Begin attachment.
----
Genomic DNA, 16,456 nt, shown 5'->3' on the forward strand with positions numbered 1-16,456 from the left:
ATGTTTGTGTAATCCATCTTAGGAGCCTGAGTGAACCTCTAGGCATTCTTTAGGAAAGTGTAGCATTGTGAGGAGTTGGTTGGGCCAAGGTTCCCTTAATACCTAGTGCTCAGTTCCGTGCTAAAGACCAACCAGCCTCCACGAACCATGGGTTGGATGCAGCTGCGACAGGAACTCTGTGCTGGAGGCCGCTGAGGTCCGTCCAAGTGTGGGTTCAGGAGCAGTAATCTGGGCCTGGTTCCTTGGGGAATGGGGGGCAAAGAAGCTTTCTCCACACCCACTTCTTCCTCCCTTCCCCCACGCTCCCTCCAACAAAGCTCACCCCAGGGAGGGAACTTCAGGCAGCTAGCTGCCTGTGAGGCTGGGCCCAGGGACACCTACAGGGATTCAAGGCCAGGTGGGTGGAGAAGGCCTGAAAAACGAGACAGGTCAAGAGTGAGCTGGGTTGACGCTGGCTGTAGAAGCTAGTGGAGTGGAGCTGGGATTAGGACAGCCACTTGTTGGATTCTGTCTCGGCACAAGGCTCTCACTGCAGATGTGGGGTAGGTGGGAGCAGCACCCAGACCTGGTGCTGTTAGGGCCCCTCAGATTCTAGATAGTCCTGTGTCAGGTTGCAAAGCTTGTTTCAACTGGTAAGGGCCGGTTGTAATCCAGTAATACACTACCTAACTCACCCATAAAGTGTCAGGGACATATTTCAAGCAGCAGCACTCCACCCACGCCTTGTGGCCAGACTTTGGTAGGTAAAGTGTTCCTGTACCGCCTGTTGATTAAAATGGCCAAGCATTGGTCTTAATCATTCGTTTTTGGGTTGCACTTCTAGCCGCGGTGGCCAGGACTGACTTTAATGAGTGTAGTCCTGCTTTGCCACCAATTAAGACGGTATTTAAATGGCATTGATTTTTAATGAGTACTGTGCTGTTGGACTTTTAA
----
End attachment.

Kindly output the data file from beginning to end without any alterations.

Genomic DNA, 16,456 nt, shown 5'->3' on the forward strand with positions numbered 1-16,456 from the left:
ATGTTTGTGTAATCCATCTTAGGAGCCTGAGTGAACCTCTAGGCATTCTTTAGGAAAGTGTAGCATTGTGAGGAGTTGGTTGGGCCAAGGTTCCCTTAATACCTAGTGCTCAGTTCCGTGCTAAAGACCAACCAGCCTCCACGAACCATGGGTTGGATGCAGCTGCGACAGGAACTCTGTGCTGGAGGCCGCTGAGGTCCGTCCAAGTGTGGGTTCAGGAGCAGTAATCTGGGCCTGGTTCCTTGGGGAATGGGGGGCAAAGAAGCTTTCTCCACACCCACTTCTTCCTCCCTTCCCCCACGCTCCCTCCAACAAAGCTCACCCCAGGGAGGGAACTTCAGGCAGCTAGCTGCCTGTGAGGCTGGGCCCAGGGACACCTACAGGGATTCAAGGCCAGGTGGGTGGAGAAGGCCTGAAAAACGAGACAGGTCAAGAGTGAGCTGGGTTGACGCTGGCTGTAGAAGCTAGTGGAGTGGAGCTGGGATTAGGACAGCCACTTGTTGGATTCTGTCTCGGCACAAGGCTCTCACTGCAGATGTGGGGTAGGTGGGAGCAGCACCCAGACCTGGTGCTGTTAGGGCCCCTCAGATTCTAGATAGTCCTGTGTCAGGTTGCAAAGCTTGTTTCAACTGGTAAGGGCCGGTTGTAATCCAGTAATACACTACCTAACTCACCCATAAAGTGTCAGGGACATATTTCAAGCAGCAGCACTCCACCCACGCCTTGTGGCCAGACTTTGGTAGGTAAAGTGTTCCTGTACCGCCTGTTGATTAAAATGGCCAAGCATTGGTCTTAATCATTCGTTTTTGGGTTGCACTTCTAGCCGCGGTGGCCAGGACTGACTTTAATGAGTGTAGTCCTGCTTTGCCACCAATTAAGACGGTATTTAAATGGCATTGATTTTTAATGAGTACTGTGCTGTTGGACTTTTAA